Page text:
DISCOVERING NEW TALENT
We asked Neal’s advice on finding new talent:
We used to do a lot of blog and SoundCloud perusing, but now it’s a lot more through word of mouth and buzz.
I think part of that is by virtue of the position we’re in – we’re more established now. We get brought new talent, we get tipped off, and people make introductions to us.
If you’re just starting out, then you’re probably better off sticking to Neal’s earlier strategy: hit the web and spend hours scouring for unsigned talent. If you find something you love, jump on it straight away.
On the other hand, if you’ve already worked with a few artists, it’s likely you have met a number of others – take the initiative and reach out to the ones you’re interested in.
Organic discovery isn’t the only way to find new talent, though:
Other times it comes through business relationships.
For example, we work with a company called M Theory. They were working with this artist called Grey, who at the time was looking for new management. They said, “Hey, we’re already kind of working with Grey – would you like to meet them?”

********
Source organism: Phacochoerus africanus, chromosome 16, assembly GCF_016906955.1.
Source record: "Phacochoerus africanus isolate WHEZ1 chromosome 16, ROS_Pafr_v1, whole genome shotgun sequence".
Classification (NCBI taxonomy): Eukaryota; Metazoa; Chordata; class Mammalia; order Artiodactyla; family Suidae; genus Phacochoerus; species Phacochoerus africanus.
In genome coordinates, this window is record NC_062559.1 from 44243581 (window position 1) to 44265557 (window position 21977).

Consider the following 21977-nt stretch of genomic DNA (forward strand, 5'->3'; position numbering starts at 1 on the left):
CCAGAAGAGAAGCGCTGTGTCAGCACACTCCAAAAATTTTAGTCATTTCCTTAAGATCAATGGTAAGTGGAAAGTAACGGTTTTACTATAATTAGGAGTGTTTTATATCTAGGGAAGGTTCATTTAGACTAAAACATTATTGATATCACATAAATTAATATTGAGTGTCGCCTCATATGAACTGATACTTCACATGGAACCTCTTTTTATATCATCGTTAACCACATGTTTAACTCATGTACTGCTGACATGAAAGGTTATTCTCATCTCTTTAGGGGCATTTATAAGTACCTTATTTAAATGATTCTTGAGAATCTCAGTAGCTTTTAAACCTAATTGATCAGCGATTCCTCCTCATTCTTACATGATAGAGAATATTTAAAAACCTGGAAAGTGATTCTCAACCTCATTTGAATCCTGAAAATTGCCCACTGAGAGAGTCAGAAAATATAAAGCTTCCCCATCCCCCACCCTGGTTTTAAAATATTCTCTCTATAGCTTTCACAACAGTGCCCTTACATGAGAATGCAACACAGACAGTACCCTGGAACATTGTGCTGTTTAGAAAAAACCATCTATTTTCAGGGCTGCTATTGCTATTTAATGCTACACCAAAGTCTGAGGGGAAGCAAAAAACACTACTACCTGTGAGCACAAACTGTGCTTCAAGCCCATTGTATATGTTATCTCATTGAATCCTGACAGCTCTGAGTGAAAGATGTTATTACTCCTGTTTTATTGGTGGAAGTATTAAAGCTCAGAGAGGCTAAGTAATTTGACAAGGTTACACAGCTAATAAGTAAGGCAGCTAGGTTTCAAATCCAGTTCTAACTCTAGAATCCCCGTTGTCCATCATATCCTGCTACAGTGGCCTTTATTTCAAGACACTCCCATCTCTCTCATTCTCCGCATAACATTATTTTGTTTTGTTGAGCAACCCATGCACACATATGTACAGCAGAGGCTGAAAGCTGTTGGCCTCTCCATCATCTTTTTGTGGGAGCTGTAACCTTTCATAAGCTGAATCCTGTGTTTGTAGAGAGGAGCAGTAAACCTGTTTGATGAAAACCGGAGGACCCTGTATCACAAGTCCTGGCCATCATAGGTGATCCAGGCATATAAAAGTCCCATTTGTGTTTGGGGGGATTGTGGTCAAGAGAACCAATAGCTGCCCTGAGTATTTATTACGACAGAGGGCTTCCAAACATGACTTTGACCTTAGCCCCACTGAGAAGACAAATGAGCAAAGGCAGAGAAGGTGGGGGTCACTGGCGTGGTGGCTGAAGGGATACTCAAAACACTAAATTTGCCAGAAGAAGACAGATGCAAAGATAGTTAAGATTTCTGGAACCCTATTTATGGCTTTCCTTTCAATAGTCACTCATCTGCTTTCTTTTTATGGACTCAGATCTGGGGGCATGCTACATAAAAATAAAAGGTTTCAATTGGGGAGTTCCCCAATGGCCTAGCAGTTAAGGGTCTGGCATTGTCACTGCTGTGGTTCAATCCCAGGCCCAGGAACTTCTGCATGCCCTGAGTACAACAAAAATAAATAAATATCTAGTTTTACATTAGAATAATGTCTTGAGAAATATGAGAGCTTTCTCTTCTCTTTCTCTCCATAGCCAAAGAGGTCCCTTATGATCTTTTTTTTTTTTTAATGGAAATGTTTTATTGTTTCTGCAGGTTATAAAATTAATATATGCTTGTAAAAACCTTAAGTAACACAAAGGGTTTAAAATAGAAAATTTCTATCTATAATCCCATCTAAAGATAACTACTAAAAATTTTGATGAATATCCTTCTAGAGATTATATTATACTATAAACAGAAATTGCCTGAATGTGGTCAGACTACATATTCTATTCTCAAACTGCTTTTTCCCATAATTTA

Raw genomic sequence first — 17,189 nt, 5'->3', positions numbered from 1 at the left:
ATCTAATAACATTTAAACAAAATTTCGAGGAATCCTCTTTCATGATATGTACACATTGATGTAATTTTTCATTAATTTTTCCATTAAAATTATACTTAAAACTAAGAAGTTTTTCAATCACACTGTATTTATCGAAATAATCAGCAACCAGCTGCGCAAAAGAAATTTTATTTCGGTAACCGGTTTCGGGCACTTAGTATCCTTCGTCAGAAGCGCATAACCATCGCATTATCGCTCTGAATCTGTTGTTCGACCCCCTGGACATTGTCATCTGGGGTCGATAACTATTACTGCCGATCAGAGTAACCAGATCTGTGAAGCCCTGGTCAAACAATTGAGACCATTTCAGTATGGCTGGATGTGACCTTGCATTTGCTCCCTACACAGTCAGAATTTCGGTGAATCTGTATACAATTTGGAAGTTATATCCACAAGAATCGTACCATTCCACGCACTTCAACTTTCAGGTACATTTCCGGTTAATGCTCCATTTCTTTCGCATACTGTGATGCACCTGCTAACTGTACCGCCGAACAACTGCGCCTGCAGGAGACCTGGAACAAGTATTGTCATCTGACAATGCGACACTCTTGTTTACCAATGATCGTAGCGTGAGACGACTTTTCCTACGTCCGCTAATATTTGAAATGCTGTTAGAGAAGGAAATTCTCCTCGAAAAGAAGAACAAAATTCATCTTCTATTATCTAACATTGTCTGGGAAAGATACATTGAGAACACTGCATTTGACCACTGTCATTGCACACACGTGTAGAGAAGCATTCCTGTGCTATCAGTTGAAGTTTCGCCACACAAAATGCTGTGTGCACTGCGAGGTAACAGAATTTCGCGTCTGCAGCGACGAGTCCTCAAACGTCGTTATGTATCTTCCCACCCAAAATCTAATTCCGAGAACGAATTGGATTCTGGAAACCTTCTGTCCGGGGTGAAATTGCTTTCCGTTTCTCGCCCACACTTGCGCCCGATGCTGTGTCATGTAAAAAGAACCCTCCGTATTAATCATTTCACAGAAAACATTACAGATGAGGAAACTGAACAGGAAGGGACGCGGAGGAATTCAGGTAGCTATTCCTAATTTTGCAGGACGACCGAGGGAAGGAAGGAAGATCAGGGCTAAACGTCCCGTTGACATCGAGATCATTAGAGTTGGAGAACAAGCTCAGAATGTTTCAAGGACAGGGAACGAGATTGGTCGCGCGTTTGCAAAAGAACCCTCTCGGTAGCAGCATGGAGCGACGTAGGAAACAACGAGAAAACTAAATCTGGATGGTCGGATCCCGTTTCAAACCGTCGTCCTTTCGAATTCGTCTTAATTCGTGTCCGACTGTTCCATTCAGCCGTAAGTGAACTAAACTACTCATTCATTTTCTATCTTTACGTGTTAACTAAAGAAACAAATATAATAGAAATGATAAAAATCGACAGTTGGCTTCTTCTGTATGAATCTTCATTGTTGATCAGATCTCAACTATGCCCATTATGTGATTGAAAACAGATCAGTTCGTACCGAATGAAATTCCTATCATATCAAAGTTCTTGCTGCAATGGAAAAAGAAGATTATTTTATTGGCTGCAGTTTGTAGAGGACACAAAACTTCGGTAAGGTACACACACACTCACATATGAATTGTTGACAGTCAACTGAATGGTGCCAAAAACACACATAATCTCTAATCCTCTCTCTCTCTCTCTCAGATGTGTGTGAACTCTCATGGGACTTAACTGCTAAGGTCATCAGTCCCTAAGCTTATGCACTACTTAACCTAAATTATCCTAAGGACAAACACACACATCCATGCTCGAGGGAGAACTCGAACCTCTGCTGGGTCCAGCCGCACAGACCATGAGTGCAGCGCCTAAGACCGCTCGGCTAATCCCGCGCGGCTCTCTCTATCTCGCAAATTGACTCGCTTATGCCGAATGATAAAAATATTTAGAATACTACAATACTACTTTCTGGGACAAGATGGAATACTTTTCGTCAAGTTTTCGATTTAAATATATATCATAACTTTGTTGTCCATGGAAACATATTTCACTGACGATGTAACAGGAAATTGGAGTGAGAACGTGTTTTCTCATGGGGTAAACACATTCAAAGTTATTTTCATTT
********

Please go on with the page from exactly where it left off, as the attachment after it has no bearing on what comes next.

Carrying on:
And we said, “Sure, we’ll meet with them,” and we ended up signing them that way.
Neal’s story is great but might not seem that accessible. However, we should set this straight: you don’t have to be well-established to leverage your business relationships.
If you have a positive working relationship with any company in the music industry, feel free to ask them for connections. They’ll be inclined to point some of their other artists your way – they’ll profit from your success too!
Looking at Slush Management’s roster, you find a wide diversity of genres – while it’s not something that Neal O’Connor specifically sought out to achieve, he has considered the benefit for his company:
It’s really good because we’re not ever having them compete against each other.
Say you have an entirely trap-based roster and somebody wants a trap remix of some song; suddenly, your roster is competing against itself and you have to choose a favorite.
We never really run into that with our artists, because every opportunity that comes in only makes sense for one of them, and it’s usually really clear who that is.
Neal brings up an interesting point to consider: if you have the opportunity to diversify your roster, you’re more likely to fulfill the various opportunities that come up in the music industry.